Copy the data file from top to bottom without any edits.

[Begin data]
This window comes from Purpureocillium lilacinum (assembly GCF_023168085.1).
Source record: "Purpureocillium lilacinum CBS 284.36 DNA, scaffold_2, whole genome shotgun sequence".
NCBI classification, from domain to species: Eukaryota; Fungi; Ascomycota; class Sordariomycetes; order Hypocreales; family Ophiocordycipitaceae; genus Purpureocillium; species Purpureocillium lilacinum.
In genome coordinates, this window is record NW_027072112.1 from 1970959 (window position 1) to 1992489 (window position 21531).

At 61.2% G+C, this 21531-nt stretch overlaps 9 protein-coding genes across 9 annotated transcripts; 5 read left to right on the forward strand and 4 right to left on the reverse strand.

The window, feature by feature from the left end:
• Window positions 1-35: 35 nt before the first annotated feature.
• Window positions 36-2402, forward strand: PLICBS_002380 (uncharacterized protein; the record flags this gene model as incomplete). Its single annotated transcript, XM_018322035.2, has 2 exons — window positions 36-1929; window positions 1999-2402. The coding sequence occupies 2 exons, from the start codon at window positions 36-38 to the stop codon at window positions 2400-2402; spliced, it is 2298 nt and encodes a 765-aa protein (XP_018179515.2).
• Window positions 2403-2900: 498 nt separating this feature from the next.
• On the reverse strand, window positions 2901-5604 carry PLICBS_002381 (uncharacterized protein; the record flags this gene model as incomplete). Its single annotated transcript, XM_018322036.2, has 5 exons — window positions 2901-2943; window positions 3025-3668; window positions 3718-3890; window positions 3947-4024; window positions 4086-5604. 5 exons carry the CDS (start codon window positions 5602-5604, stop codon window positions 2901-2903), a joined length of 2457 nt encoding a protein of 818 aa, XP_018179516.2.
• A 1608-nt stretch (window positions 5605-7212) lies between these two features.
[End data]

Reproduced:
This window comes from Purpureocillium lilacinum (assembly GCF_023168085.1).
Source record: "Purpureocillium lilacinum CBS 284.36 DNA, scaffold_2, whole genome shotgun sequence".
NCBI classification, from domain to species: Eukaryota; Fungi; Ascomycota; class Sordariomycetes; order Hypocreales; family Ophiocordycipitaceae; genus Purpureocillium; species Purpureocillium lilacinum.
In genome coordinates, this window is record NW_027072112.1 from 1970959 (window position 1) to 1992489 (window position 21531).

At 61.2% G+C, this 21531-nt stretch overlaps 9 protein-coding genes across 9 annotated transcripts; 5 read left to right on the forward strand and 4 right to left on the reverse strand.

The window, feature by feature from the left end:
• Window positions 1-35: 35 nt before the first annotated feature.
• Window positions 36-2402, forward strand: PLICBS_002380 (uncharacterized protein; the record flags this gene model as incomplete). Its single annotated transcript, XM_018322035.2, has 2 exons — window positions 36-1929; window positions 1999-2402. The coding sequence occupies 2 exons, from the start codon at window positions 36-38 to the stop codon at window positions 2400-2402; spliced, it is 2298 nt and encodes a 765-aa protein (XP_018179515.2).
• Window positions 2403-2900: 498 nt separating this feature from the next.
• On the reverse strand, window positions 2901-5604 carry PLICBS_002381 (uncharacterized protein; the record flags this gene model as incomplete). Its single annotated transcript, XM_018322036.2, has 5 exons — window positions 2901-2943; window positions 3025-3668; window positions 3718-3890; window positions 3947-4024; window positions 4086-5604. 5 exons carry the CDS (start codon window positions 5602-5604, stop codon window positions 2901-2903), a joined length of 2457 nt encoding a protein of 818 aa, XP_018179516.2.
• A 1608-nt stretch (window positions 5605-7212) lies between these two features.